In its second collaboration with emerging artists, Gramercy Post is pleased to present Crackerfarm, an artist collective comprised of photographers Mike Beyer and Lindsey Rome. Their photography is a strange brew, a kind of self-reflective ethnography that evokes Jack Kerouac’s “On the Road”. Like Sal Paradise’s strong desire to see and be on the road, Crackerfarm thirsts for this way of life. Their photographs read like a thinly fictionalized autobiography, filled with a cast made of friends, relatives and strangers encountered in their travels, at times permeated by photographs of each other.
Playing out feelings and visions, they compose very personal scenes which are left rough so that the viewers can puzzle out their own stories. Recalling the narratives constructed by Lewis Carroll or when taking on different personas Cindy Sherman’s Film Stills, their photographs have a plush, cinematographic look, often imbued with an old-fashioned beauty.
Poetic, open and raw, Crackerfarm’s timeless portraits are unflattering yet weirdly seductive. Each one is recorded with affection regardless of who the sitter is. Whether shooting a toothless bodega proprietor from the Lower East Side, rural outbackers, or bands such as “Franz Ferdinand” and “Bloc Party”, every image conveys a sense of intimacy and sincerity giving a voice to each individual.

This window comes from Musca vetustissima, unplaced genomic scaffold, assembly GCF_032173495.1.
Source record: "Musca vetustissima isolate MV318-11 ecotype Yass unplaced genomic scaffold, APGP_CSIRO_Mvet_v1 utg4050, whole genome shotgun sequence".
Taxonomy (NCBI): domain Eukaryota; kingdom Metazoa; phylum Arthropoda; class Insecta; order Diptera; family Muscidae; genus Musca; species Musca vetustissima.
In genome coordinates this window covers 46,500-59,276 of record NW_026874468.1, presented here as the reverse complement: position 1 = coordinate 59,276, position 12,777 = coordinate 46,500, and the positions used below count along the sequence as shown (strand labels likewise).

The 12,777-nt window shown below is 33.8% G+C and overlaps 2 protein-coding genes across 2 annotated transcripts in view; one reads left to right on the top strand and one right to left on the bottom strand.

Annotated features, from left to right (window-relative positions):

Sexier than Chuck Close and more humanistic than Arbus, Crackerfarm’s photographs combine a stark sense of compassion with a playful earthiness that is as welcome as it is unexpected. The duo also manages to achieve an extraordinary timelessness that leads one to wonder if their black and white studies of faces were shot in 2005, 1955, or 1915. Intimate without being intrusive, candid without being undignified, Crackerfarm invest their subjects with a majestic quality that overrides the bleak context of their surroundings: crumbling walls, chipped paint, ripped wallpaper, wood-paneling. Indeed, bleakness is a powerful presence in their work, lending their photographs a touch of gothic darkness that smacks of addiction. “Sadness is a compelling storyteller,” remarks Beyer. “Our work is colored by human hardship and an appreciation for life through it all.”
Beyer and Rome met three years ago at Manhattan’s prestigious School of Visual Arts (SVA), where both were pursuing a BFA in photography, earned in 2004. Brought together by a common aesthetic and a shared experience in overcoming personal demons, the duo began collaborating on portraits not only of each other, but of dolls, mannequins, and a range of similarly humanoid inanimate objects. Encouraged by SVA alum and rock and roll photographer extraordinaire Clay Patrick McBride, Beyer and Rome began shooting portraits of anyone they could get their hands on – family members, friends, musicians, and strangers.